Consumer Reports has issued an advisory warning against eating romaine lettuce, citing recent cases of E. coli food poisoning tied to the popular salad green
Over the past seven weeks, 58 people in the U.S. and Canada have fallen ill from a dangerous strain of E. coli bacteria, likely from eating romaine lettuce, the consumer magazine reports.
In the U.S., the infections have occurred in 13 states (California, Connecticut, Illinois, Indiana, Michigan, Nebraska, New Hampshire, New York, Ohio, Pennsylvania, Virginia, Vermont, and Washington state).
Five people in the U.S. have been hospitalized and one has died, according to the Centers for Disease Control and Prevention (CDC). There has also been one death in Canada.
“Even though we can’t say with 100 percent certainty that romaine lettuce is the cause of the E. coli outbreak in the U.S., a greater degree of caution is appropriate given that lettuce is almost always consumed raw,” says Dr. James Rogers, Ph.D., director of food safety and tesearch at Consumer Reports.
Canadian health authorities identified romaine lettuce as the source of the outbreak in Canada, and are advising people in the country’s eastern provinces to consider eating other types of salad greens until further notice.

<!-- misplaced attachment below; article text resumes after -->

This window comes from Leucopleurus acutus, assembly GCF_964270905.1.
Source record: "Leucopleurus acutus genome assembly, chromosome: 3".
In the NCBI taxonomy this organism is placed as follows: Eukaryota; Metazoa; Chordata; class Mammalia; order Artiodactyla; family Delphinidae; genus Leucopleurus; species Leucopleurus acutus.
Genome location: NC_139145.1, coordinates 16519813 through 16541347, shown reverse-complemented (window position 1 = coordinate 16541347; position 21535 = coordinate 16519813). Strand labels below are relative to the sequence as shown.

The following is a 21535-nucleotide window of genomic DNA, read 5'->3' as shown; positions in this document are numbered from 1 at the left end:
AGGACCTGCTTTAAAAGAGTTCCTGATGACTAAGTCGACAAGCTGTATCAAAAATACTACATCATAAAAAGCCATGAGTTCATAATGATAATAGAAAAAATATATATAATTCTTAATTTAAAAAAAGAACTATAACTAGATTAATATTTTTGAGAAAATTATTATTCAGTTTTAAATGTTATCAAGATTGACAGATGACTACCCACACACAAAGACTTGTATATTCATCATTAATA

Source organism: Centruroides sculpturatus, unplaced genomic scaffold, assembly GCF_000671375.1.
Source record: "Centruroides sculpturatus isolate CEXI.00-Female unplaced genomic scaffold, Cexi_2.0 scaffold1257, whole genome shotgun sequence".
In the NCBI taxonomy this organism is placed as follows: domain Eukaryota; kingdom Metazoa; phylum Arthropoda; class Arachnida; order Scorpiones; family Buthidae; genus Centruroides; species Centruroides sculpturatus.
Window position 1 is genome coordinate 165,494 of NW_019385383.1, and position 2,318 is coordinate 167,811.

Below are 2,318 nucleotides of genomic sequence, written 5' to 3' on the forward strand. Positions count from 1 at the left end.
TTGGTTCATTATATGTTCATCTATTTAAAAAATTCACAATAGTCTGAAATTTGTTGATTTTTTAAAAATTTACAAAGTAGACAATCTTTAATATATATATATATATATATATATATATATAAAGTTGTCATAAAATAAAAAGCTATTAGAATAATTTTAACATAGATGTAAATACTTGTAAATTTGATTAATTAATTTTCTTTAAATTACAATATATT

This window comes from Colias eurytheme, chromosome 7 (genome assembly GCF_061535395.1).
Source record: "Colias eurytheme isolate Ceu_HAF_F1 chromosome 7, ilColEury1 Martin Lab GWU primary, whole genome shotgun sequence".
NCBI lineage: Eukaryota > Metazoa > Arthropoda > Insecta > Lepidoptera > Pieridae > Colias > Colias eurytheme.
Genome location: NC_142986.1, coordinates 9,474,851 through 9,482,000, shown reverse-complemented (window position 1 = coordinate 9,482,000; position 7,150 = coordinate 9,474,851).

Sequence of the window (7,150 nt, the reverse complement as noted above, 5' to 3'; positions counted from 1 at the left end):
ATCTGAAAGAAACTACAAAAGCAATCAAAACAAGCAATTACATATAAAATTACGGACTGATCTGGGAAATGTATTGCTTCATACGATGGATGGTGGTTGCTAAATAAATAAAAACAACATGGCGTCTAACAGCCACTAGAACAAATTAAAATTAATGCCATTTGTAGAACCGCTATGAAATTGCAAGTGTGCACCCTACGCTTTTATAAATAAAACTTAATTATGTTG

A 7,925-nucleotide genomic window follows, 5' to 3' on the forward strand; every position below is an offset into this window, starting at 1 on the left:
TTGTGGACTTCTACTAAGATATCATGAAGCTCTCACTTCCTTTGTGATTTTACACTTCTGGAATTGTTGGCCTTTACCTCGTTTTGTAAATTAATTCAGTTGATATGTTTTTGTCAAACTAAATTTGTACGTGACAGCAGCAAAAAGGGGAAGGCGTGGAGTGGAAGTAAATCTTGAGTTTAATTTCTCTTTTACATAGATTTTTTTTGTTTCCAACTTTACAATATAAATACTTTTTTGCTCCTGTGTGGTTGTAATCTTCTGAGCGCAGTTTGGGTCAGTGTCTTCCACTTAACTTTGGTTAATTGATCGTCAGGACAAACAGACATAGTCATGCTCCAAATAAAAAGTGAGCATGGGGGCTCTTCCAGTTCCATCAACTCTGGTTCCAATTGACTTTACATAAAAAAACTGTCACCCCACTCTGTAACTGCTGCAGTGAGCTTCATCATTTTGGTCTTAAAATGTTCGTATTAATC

In the U.S., government health officials are investigating the outbreaks, but have stopped short of recommending people avoid romaine lettuce or any other food.
This strain of E. coli (0157:H7) produces a toxin that in some cases can lead to serious illness, kidney failure, and even death.
That’s why Consumer Reports' food safety experts are advising that consumers stop eating romaine lettuce until the cause of the outbreak is identified and the offending product is removed from store shelves.
While anyone can get sick if they are infected with E. coli 0157:H7, young children, the elderly, and anyone who has a condition (such as cancer or diabetes) that weakens the immune system are at greater risk.
“People in these groups should be particularly vigilant about avoiding romaine lettuce,” says Rogers.